Boeing’s first test pilot astronaut

August 07, 2018
Written by Wings Staff
Astronauts (from left) Eric Boe, Chris Ferguson and Nicole Mann will be the inaugural crew of the Boeing CST-100 Starliner when it begins service to the International Space Station. Ferguson, who led NASA’s final Space Shuttle mission in 2011, has made three prior trips to space. On August 3, he was introduced as Boeing’s first test pilot astronaut. (Photo: Bob Ferguson/Boeing)
Astronauts (from left) Eric Boe, Chris Ferguson and Nicole Mann will be the inaugural crew of the Boeing CST-100 Starliner when it begins service to the International Space Station. Ferguson, who led NASA’s final Space Shuttle mission in 2011, has made three prior trips to space. On August 3, he was introduced as Boeing’s first test pilot astronaut. (Photo: Bob Ferguson/Boeing)
Chris Ferguson, who led the final mission of America’s Space Shuttle Program, will return to the International Space Station as a commercial test pilot of the Boeing CST-100 Starliner spacecraft. Starliner is being developed in collaboration with NASA’s Commercial Crew Program, a partnership between NASA and the aerospace industry. The spacecraft is designed to transport passengers and cargo to and from low-Earth orbit.


When it retired the space shuttle program seven years ago, NASA signalled the start of a new era in the commercialization of low-Earth orbit missions. NASA is working on its own ambitious Space Launch System, leveraging the Orion Spacecraft, for carrying heavier loads and exploring further out in the solar system, as private and public enterprises initially focus on newly available contracts for low-Earth orbit delivery vehicles. 


The Commercial Crew Program was largely initiated so the U.S. could eventually avoid using the Russian Soyuz rocket, which is currently the only option for sending astronauts into low-Earth orbit after NASA cancelled its Space Shuttle Program.

“This accomplished group of American astronauts, flying on new spacecraft developed by our commercial partners Boeing and SpaceX, will launch a new era of human spaceflight,” said NASA Administrator Jim Bridenstine, during an August 3, 2018, press conference introducing the nine team members who will be part of the first commerical space flights with crew members aboard.


In September 2014, according Bloomberg News, NASA awarded Boeing and SpaceX a combined US$6.8 billion to revive the U.S.’ ability to fly to the International Space Station (ISS). As SpaceX CEO Elon Musk and Boeing CEO Dennis Muilenburg publically challenged each other over who would be the first to send astronauts to Mars, a launch schedule released by NASA on August 2, 2018, suggests SpaceX will be first to send astronauts into low-Earth orbit.



SpaceX is set to fly Demo-2, its first crewed test flight, in April 2019, according to the newly released NASA schedule, and Boeing is slatted for its first crew test flight at some point in mid-2019. This suggests SpaceX will be the first company to carry astronauts to the ISS, but both companies still need to pass test flights and certainly a myriad of other certifications before any first crewed flights to the ISS.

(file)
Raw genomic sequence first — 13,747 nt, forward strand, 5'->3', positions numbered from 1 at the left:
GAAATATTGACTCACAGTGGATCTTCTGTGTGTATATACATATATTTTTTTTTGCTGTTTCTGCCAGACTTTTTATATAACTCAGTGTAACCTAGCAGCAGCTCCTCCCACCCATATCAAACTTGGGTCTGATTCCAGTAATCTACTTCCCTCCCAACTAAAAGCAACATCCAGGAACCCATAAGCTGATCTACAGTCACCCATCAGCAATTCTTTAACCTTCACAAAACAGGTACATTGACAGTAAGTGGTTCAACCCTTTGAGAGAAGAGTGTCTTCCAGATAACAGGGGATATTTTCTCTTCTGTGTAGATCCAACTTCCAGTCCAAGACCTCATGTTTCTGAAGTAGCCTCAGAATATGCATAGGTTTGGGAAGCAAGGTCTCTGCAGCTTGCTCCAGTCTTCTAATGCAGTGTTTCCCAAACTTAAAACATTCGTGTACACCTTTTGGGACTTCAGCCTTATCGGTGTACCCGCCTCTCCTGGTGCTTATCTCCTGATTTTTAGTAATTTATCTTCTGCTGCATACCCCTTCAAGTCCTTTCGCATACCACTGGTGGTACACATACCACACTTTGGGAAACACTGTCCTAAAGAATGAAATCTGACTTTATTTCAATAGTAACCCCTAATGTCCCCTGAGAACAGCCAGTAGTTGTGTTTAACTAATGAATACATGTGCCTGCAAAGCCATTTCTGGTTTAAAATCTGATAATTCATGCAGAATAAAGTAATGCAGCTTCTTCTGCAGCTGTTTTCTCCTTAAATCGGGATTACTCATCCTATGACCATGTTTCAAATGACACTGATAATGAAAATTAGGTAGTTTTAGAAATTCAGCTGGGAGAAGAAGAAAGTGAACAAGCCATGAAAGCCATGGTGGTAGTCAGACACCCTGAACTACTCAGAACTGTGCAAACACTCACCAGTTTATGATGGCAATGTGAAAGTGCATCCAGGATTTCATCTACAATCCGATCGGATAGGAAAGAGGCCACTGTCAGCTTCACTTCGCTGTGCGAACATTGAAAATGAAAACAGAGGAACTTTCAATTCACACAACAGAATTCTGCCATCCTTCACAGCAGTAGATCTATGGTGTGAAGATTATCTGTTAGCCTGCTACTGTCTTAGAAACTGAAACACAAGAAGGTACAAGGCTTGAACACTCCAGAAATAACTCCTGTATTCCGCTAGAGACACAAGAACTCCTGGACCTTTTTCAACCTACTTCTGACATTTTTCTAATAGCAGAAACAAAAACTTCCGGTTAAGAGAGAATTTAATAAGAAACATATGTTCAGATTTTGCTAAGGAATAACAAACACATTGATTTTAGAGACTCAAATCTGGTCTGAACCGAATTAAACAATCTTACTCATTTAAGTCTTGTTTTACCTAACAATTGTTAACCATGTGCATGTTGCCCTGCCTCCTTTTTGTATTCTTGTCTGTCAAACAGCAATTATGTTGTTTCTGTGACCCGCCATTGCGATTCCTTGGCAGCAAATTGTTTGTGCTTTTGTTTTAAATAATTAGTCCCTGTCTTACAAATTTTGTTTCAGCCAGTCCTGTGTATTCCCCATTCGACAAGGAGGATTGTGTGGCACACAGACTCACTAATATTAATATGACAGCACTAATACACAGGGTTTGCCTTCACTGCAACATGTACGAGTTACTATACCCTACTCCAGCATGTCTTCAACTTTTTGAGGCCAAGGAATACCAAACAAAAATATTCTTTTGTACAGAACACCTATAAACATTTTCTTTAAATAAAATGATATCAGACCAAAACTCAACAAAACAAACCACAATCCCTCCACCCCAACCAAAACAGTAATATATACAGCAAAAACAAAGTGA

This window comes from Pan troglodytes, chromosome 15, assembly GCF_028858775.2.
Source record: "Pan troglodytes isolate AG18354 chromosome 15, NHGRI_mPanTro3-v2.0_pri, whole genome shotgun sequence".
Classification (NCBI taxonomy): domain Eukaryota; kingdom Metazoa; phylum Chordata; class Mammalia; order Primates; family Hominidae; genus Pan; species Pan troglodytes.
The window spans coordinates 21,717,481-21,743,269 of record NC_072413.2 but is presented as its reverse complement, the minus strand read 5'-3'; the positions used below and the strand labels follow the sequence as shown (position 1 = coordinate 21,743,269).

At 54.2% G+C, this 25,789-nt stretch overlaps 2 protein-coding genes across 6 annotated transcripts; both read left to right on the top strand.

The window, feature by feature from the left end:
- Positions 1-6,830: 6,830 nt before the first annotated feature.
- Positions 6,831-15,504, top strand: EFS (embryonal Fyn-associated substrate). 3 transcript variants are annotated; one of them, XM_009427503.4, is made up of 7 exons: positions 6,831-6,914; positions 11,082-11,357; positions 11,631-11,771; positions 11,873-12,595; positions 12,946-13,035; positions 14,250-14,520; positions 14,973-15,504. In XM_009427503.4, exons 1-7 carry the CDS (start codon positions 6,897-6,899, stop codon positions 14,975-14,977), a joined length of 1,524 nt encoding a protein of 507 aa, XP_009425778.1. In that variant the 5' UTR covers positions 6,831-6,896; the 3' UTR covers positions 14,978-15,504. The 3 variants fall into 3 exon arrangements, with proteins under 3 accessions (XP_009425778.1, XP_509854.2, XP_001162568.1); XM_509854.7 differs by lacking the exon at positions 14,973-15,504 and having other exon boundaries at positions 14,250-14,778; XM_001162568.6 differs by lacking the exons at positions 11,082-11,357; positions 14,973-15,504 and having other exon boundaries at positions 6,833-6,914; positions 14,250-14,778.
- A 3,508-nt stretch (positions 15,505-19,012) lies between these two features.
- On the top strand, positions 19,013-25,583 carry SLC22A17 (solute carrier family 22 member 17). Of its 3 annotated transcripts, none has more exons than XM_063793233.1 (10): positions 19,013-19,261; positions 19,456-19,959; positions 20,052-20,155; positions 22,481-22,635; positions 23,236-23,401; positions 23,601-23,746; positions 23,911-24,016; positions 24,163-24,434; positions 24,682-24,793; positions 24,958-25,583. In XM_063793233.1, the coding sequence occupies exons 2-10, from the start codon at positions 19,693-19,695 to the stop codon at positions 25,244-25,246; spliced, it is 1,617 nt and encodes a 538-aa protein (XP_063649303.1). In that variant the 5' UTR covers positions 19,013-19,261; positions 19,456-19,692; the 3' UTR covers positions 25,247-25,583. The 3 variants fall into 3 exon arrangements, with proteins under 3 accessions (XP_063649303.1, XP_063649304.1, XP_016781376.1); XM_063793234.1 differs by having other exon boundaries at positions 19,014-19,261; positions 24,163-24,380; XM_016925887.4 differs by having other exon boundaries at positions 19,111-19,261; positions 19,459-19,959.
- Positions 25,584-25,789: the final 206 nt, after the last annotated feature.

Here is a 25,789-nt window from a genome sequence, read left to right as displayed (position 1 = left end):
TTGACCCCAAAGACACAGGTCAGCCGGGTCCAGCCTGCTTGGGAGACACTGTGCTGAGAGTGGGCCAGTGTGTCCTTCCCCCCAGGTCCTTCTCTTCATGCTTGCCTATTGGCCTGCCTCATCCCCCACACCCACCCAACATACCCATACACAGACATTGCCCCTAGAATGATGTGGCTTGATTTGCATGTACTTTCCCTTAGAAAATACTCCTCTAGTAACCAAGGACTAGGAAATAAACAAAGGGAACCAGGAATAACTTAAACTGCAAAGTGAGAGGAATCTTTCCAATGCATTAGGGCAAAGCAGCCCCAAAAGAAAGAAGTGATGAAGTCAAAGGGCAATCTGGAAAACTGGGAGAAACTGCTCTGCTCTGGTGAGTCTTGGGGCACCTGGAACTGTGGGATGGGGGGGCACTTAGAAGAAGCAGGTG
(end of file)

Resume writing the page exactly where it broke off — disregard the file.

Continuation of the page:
At NASA's August 3 press conference the partners introduced the first U.S. astronauts who will fly on the SpaceX and Boeing commercial spacecraft. Throughout the press conference, NASA emphasized these will be the first U.S. astronauts to fly on American-made, commercial spacecraft to the ISS and then return to U.S. soil for the first time since the space shuttle’s retirement in 2011.

On the Boeing CST-100 Starliner, Ferguson will be joined by NASA astronauts Eric Boe and Nicole Mann. Ferguson, a native of Philadelphia, is a retired Navy captain, who piloted space shuttle Atlantis for STS-115, and commanded shuttle Endeavour on STS-126 and Atlantis for the final flight of the Space Shuttle Program, STS-135. He retired from NASA in 2011 and since that time has been an integral part of Boeing's CST-100 Starliner program. He spent more than 40 days in space for NASA during his three shuttle missions.


“The engineer in me always thought if I'm not flying a spaceship, I ought to be part of the team building one,” Ferguson said. “My fingerprints are all over the Starliner and I'm thrilled to get the chance to go back to space on a vehicle that I helped design from the ground up. Riding along with me are all of the members of the Boeing team who have put their hearts and souls into this spacecraft.”

Boe came to NASA from the U.S. Air Force, where he was a fighter pilot and test pilot and rose to the rank of colonel. He was selected as an astronaut in 2000 and piloted space shuttle Endeavour for the STS-126 mission and Discovery on its final flight, STS-133.

Mann is a lieutenant colonel in the Marine Corps. She is an F/A-18 test pilot with more than 2,500 flight hours in more than 25 aircraft. Mann was selected as an astronaut in 2013. This will be her first trip to space.

“The men and women we assign to these first flights are at the forefront of this exciting new time for human spaceflight,” said Mark Geyer, director of NASA’s Johnson Space Center in Houston. “It will be thrilling to see our astronauts lift off from American soil, and we can’t wait to see them aboard the International Space Station.”

Boeing’s Starliner will launch aboard a United Launch Alliance (ULA) Atlas V rocket from Space Launch Complex 41 at Cape Canaveral Air Force Station in Florida. SpaceX’s Crew Dragon will launch aboard a SpaceX Falcon 9 rocket from Launch Complex 39A at Kennedy Space Center in Florida.

After each company successfully completes its crewed test flight, NASA will begin the final process of certifying that spacecraft and systems for regular crew missions to the space station. The agency has contracted six missions, with as many as four astronauts per mission, for each company.

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